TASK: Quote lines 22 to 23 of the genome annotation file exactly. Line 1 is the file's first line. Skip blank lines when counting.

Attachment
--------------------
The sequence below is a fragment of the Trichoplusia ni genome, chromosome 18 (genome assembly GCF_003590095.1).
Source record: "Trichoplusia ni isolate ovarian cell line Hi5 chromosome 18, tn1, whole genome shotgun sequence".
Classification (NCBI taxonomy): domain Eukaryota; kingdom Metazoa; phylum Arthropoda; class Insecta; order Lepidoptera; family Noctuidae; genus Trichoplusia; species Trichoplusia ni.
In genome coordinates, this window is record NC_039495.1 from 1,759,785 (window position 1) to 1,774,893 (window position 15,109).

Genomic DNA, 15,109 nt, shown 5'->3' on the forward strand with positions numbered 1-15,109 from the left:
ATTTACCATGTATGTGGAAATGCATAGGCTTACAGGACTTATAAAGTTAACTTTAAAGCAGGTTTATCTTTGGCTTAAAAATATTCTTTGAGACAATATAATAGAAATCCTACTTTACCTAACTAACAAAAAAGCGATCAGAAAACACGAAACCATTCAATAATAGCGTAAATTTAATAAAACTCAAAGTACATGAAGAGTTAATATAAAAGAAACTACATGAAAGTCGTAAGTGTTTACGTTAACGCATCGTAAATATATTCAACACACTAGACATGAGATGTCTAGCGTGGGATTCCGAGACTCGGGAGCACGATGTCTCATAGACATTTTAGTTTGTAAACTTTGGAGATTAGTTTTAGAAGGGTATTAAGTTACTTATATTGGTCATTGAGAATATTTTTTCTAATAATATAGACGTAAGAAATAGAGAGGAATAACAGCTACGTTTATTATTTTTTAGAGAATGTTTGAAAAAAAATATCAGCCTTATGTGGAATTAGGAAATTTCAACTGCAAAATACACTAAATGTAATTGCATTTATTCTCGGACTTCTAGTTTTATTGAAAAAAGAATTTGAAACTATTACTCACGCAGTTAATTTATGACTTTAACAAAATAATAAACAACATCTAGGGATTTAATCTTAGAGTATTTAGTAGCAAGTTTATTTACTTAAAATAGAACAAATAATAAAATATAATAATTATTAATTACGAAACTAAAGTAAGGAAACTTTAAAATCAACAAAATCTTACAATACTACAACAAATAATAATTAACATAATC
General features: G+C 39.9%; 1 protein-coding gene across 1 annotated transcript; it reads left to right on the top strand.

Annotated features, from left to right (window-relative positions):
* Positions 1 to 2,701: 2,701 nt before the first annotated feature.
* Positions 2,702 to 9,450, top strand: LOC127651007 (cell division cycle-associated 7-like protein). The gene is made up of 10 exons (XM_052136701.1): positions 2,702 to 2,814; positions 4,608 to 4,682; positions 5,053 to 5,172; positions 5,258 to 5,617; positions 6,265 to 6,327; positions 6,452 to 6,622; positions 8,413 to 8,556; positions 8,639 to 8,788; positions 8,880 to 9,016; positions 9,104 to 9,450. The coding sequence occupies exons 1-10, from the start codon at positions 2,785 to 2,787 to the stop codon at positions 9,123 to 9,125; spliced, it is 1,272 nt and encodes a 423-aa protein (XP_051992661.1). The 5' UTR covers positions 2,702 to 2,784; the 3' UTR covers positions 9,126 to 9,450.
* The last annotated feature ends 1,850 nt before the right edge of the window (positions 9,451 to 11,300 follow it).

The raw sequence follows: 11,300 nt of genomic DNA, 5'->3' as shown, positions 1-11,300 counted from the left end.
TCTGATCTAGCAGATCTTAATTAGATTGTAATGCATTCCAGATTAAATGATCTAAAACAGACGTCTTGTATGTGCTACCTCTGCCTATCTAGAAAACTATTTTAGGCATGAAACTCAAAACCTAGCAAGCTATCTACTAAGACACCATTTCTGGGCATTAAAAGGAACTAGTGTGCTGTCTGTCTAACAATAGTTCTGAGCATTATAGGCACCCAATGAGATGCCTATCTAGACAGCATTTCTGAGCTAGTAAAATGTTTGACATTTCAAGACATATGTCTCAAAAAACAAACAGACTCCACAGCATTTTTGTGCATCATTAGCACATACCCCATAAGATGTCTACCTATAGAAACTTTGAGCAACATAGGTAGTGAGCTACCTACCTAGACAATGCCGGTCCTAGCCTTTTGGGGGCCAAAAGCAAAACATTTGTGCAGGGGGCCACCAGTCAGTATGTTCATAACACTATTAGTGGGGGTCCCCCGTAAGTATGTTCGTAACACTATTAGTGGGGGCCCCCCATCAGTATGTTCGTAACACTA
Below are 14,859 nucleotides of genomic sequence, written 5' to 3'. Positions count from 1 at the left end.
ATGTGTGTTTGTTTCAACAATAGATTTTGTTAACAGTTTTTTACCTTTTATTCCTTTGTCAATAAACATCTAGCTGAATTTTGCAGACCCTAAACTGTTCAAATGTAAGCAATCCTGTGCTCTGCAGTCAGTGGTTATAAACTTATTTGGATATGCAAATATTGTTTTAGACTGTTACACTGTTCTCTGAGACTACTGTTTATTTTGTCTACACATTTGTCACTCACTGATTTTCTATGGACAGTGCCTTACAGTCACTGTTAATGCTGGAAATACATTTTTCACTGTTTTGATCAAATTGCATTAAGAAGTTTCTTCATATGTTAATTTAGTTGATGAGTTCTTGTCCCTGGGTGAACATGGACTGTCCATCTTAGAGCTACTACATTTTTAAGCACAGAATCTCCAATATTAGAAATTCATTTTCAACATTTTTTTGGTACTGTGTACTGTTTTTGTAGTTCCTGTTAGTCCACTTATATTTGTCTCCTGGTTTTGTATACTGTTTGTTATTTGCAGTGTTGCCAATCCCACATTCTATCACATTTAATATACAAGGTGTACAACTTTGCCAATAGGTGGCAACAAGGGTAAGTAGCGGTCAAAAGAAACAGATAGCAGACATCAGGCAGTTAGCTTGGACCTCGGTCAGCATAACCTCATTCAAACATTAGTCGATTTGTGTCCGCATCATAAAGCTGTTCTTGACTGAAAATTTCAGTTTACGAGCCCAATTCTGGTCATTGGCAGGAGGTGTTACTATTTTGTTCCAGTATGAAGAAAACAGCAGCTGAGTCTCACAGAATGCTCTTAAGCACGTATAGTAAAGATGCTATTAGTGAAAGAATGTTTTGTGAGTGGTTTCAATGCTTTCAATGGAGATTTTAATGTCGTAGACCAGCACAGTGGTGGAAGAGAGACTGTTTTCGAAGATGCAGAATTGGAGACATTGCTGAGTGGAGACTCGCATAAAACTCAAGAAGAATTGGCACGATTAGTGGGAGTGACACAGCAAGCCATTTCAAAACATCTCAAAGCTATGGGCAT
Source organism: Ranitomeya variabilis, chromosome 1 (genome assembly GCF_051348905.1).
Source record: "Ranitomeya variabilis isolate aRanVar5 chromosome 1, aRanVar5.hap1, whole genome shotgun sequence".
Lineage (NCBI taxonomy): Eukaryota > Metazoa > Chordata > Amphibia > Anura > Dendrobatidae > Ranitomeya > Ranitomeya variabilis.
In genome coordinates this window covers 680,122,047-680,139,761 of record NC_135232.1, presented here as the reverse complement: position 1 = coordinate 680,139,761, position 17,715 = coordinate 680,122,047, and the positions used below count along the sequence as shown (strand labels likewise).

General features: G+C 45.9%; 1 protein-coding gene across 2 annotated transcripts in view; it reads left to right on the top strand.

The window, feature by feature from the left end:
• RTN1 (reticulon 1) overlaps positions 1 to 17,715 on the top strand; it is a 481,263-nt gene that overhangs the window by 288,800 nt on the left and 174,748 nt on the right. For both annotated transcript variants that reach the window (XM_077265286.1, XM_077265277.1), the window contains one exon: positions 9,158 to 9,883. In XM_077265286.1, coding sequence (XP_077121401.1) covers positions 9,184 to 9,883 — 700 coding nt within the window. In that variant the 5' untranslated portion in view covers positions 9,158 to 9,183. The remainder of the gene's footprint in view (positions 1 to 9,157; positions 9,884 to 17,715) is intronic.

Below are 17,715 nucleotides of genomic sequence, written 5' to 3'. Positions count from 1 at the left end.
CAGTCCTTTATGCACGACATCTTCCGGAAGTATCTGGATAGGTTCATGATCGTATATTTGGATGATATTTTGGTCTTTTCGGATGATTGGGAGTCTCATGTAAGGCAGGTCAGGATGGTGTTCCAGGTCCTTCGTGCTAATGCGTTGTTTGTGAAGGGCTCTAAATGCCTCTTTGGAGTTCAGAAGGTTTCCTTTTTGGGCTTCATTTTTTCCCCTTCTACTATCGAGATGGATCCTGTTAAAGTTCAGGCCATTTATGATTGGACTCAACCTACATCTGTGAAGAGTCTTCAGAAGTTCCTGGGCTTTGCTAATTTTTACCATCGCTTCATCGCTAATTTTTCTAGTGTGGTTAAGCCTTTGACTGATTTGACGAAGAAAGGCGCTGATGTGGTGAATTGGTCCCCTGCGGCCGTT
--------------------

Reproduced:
• RTN1 (reticulon 1) overlaps positions 1 to 17,715 on the top strand; it is a 481,263-nt gene that overhangs the window by 288,800 nt on the left and 174,748 nt on the right. For both annotated transcript variants that reach the window (XM_077265286.1, XM_077265277.1), the window contains one exon: positions 9,158 to 9,883. In XM_077265286.1, coding sequence (XP_077121401.1) covers positions 9,184 to 9,883 — 700 coding nt within the window. In that variant the 5' untranslated portion in view covers positions 9,158 to 9,183. The remainder of the gene's footprint in view (positions 1 to 9,157; positions 9,884 to 17,715) is intronic.

Below are 17,715 nucleotides of genomic sequence, written 5' to 3'. Positions count from 1 at the left end.